For Louise Brown, the struggle for dignity and justice is far from over.
The 84-year-old attended a rally and march in downtown Charleston on Saturday commemorating the 50th anniversary of the 1969 Charleston hospital workers strike. Brown was one of 12 employees, at what was then Charleston's Medical College Hospital, who were fired after refusing to air their grievances about low wages and long hours individually, as their supervisors insisted they do.
The strike was a major event in the labor and civil rights movements in the U.S., drawing support from unions around the country as well as figures like Cesar Chavez and members of the Southern Christian Leadership Conference, including Coretta Scott King.
"Here we are today, 50 years of struggle to make it work and I'm seeing the same things happen today that did in '69," Brown told a crowd of roughly 50 that gathered Saturday afternoon for a rally at Cannon Park after a march from the Medical University of South Carolina campus a few blocks away. "We as people have got to do better. We've got to unite."
Brown and Vera Singleton-Smalls, who were among the group of 12 employees, were joined at the rally by family members of other strike participants, Mayor John Tecklenburg, local activist Thomas Dixon and other dignitaries. Democratic presidential candidate Beto O'Rourke attended the event but did not speak. On Saturday, he earned his first endorsement from a sitting South Carolina lawmaker, state Rep. Marvin Pendarvis, D-North Charleston.
Tecklenburg presented Brown, Singleton-Smalls and family members of the other strikers with proclamations marking the 50th anniversary. He spoke about the strikers' bravery.
In 1968, the Orangeburg Massacre left three African American protesters at then-South Carolina State College dead and others injured, the mayor said. Later that year, Martin Luther King Jr. was assassinated in Memphis.
"I bring that up as a backdrop to show just how courageous, just how brave these folks were," Tecklenburg said. "It was a time when there was fear, there was anxiety."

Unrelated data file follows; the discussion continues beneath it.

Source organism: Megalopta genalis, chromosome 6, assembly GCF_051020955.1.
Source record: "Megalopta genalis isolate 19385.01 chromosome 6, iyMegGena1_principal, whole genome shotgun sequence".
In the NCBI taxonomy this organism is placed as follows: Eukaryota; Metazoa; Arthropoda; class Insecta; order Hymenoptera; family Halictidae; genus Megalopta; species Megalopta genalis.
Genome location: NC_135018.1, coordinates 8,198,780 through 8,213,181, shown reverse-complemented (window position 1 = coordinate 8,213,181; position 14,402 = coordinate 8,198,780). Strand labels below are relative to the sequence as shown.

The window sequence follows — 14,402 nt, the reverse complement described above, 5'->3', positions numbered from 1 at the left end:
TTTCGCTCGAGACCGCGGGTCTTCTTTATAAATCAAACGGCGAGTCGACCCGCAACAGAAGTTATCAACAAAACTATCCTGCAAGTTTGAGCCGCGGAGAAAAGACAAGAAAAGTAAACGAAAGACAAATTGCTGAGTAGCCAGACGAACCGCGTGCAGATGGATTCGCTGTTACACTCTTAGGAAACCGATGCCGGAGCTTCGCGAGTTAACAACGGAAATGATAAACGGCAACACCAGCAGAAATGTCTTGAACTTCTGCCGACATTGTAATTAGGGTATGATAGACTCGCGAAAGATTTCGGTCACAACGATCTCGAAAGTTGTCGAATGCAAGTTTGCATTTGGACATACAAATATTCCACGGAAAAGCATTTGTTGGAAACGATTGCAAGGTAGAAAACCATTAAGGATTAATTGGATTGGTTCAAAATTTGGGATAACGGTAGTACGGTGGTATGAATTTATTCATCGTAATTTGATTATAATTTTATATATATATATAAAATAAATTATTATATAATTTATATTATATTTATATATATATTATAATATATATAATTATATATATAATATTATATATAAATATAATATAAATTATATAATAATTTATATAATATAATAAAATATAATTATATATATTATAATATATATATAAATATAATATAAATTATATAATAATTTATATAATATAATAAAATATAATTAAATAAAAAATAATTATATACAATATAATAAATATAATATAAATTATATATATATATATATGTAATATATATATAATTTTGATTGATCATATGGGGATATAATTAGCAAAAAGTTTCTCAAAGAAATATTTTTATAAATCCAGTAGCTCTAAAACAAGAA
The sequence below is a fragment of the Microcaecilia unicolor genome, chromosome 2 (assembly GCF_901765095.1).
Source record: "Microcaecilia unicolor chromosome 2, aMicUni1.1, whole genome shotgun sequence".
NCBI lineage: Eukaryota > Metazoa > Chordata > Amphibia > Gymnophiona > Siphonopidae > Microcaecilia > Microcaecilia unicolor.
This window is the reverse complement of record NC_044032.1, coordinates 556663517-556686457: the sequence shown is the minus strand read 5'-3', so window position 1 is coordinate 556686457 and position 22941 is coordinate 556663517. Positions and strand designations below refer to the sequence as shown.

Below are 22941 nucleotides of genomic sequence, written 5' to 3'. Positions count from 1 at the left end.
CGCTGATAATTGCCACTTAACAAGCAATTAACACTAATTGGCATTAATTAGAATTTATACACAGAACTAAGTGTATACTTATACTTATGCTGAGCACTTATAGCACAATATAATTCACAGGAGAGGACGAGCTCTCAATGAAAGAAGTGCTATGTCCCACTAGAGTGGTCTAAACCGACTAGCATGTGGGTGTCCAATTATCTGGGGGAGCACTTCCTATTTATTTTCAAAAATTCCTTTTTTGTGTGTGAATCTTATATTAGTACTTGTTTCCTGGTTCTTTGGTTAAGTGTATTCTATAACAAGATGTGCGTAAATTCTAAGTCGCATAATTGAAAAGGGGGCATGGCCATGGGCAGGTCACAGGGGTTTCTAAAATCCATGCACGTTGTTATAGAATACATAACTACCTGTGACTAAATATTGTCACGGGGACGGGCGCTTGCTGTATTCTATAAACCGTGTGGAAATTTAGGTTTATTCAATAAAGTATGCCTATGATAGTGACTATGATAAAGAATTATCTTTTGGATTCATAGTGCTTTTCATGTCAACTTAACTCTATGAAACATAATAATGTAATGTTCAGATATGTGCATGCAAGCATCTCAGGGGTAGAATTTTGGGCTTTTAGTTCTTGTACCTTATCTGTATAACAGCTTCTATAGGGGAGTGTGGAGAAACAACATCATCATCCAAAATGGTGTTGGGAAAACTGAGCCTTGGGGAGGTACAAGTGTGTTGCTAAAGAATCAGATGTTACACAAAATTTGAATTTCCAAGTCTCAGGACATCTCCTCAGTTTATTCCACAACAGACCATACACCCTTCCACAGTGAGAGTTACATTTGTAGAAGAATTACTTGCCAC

On March 20, 1969, other hospital employees heard that 12 of their coworkers had been fired and pent-up frustrations led to a decision to strike.
Hospital workers had been engaged in two years of organizing efforts, taking grievances about discrimination, unequal pay, institutional harassment and widespread racial discord to the administration of what is today Medical University Hospital.
Mary Moultrie, a Burke High School graduate and licensed nurse, whose credentials were not fully recognized by the Medical University when it employed her in 1967, organized informal get-togethers and sought advice from civil rights leaders.
Organizers with United Healthcare Workers East Local 1199 in New York City provided on the ground support for the strike, which lasted about 113 days, and involved roughly 450 people from the Medical College and 80 from Charleston County Hospital.
Eventually, the two sides struck a deal, though no official contract was signed, only a memorandum of agreement. The nurses received a modest raise and a grievance procedure was set in place.
The outcome was hailed as a victory.
Half a century later, however, the issue of low wages is still present in Charleston, Tecklenburg said.
The mayor remarked that when he assumed office three years ago, some city employees were still being paid $8.50 per hour.
"In three years, we've raised the lowest wage at the city of Charleston almost 50 percent to almost $12 an hour and we're on our way to $15," Tecklenburg said to cheers.
Dixon, who helped organize Saturday's event, said the community needs to come together.
"It's a call to action folks, in the spirit of 1969," he said.